Lambert continued, "How the people, the Democrats -- I think of some of the gray-haired ladies and older people from the old party -- would stand behind you is beyond me! You're a disgrace to yourself, to humanity, to mankind and to your party! Other than that, Happy Birthday, Ray and many more -- Not!"


James Pindell, a New Hampshire blogger, watched a video of Lambert's tirade -- which was subsequently pulled from -- and posted a transcript on his own Web site, From there, news of Lambert's remarks spread like wildfire -- and drew swift condemnation from across the political spectrum.

Mo Baxley, executive director of the New Hampshire Freedom to Marry Coalition, blasted Lambert and called on former Governor John Sununu, the state's Republican Party chairman, to "denounce his despicable comments, pledge never to go on the show, and vow never again to use the issue of equal rights as a weapon to gain political advantage."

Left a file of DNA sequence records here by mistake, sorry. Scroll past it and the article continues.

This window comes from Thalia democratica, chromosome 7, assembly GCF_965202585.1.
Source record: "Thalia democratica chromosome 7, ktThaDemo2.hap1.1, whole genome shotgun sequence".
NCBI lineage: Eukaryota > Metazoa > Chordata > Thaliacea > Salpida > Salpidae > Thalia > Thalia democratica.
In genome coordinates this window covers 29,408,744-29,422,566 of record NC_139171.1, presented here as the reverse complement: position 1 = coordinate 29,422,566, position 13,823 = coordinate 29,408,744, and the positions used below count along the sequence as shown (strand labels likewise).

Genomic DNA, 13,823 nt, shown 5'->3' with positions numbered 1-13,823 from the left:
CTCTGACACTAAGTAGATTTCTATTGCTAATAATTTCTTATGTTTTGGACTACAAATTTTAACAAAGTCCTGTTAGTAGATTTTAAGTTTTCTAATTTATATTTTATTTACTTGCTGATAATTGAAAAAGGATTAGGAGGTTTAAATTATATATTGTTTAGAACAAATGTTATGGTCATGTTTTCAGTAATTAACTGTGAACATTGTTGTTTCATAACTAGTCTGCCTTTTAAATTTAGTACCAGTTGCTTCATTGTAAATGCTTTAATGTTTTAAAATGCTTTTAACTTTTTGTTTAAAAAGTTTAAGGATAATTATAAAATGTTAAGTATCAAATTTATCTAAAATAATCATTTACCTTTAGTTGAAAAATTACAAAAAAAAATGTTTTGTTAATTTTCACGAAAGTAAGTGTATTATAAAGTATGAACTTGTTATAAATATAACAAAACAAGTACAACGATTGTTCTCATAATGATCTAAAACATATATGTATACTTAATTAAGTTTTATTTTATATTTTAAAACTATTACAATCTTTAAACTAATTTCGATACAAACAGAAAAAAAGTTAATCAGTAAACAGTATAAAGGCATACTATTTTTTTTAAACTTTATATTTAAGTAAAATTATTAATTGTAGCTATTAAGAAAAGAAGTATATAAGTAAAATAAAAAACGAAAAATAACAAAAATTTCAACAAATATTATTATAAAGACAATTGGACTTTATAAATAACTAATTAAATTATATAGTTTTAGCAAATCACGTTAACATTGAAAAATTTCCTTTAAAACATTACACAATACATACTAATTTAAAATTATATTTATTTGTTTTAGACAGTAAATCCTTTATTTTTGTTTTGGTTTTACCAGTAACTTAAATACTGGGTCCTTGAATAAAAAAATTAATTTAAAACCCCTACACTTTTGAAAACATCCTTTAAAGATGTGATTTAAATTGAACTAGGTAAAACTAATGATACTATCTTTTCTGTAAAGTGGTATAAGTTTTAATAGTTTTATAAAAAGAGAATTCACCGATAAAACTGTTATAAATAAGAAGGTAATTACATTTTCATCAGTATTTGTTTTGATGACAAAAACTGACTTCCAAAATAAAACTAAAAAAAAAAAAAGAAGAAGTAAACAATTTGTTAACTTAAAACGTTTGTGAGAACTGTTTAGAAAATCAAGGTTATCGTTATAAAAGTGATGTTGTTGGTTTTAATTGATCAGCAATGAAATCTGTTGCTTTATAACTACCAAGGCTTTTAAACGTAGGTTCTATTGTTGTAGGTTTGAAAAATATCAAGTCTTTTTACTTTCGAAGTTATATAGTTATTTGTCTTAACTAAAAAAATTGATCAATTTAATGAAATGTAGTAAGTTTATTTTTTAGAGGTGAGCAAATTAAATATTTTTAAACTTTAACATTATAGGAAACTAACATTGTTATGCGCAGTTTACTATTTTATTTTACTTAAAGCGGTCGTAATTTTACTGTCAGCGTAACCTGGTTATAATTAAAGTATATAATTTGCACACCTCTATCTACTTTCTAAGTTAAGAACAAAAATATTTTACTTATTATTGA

For his part, Sununu issued a statement that branded Lambert's rant "disgusting, inappropriate, and offensive." He went on to note that the state GOP, through its communications director, Ryan Williams, denounced the talk-show host's tirade as "completely inappropriate, offensive and hurtful.

"We strongly condemn the use of such vulgar language and outrageous personal attacks,” Williams said in a statement.

U.S. Representative Paul Hodes (D-New Hampshire) issued his own condemnation of Lambert's remarks, saying they were "hateful" and "have no place in our public dialogue . . . This isn't a matter of 'political correctness.' This is hate speech and it can incite violence."

Interestingly, the target of Lambert's attack has maintained a steadfast public silence. As this editon of The 'Skeeter Bites Report went to post on Thursday morning, Buckley had made no public comment about Lambert's remarks.